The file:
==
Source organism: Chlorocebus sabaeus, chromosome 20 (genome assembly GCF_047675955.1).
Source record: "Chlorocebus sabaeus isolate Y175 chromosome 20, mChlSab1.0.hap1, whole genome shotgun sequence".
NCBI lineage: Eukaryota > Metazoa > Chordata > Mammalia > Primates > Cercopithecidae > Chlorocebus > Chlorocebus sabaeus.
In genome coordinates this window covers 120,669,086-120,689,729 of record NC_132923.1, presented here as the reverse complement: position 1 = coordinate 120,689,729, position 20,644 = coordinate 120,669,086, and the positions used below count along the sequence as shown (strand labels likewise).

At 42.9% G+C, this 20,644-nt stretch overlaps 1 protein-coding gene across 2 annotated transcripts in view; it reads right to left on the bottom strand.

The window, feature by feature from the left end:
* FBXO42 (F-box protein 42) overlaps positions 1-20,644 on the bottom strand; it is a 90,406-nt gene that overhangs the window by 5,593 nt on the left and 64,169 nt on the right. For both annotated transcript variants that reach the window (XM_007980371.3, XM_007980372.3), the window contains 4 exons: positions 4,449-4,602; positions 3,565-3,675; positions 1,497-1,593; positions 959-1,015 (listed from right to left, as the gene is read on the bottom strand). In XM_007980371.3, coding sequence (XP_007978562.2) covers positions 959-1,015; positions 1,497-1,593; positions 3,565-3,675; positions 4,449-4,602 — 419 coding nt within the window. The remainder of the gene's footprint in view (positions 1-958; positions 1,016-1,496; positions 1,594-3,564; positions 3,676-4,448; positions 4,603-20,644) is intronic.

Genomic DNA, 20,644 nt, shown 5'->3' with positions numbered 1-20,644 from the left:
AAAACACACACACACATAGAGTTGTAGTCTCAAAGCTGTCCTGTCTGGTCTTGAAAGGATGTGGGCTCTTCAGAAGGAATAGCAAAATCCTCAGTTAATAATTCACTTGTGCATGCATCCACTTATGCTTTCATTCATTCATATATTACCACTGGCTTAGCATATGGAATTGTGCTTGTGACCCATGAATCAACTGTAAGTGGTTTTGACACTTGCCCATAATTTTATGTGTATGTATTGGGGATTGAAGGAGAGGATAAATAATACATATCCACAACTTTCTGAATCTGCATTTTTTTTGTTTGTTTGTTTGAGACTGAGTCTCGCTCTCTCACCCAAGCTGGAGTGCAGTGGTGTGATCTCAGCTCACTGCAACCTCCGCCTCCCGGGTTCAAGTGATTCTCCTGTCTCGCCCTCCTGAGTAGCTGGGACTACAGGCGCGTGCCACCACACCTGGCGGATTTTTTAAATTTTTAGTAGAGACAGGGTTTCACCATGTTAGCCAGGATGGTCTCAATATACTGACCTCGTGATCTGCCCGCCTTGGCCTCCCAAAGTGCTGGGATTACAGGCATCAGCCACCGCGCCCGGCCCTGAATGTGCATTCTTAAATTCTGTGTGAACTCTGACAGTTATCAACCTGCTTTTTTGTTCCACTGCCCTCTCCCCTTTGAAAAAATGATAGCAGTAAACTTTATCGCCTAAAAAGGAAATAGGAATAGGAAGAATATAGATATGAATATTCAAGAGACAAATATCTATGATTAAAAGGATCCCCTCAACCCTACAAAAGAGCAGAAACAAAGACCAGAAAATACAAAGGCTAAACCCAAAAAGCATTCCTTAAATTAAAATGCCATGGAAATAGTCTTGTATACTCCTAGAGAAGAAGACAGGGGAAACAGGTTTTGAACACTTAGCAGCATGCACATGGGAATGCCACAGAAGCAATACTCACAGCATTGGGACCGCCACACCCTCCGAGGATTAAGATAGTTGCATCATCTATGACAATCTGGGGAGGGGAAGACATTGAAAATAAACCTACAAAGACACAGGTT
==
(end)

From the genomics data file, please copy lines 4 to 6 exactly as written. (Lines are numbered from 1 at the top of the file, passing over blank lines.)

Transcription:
In genome coordinates this window covers 120,669,086-120,689,729 of record NC_132923.1, presented here as the reverse complement: position 1 = coordinate 120,689,729, position 20,644 = coordinate 120,669,086, and the positions used below count along the sequence as shown (strand labels likewise).

At 42.9% G+C, this 20,644-nt stretch overlaps 1 protein-coding gene across 2 annotated transcripts in view; it reads right to left on the bottom strand.

The window, feature by feature from the left end: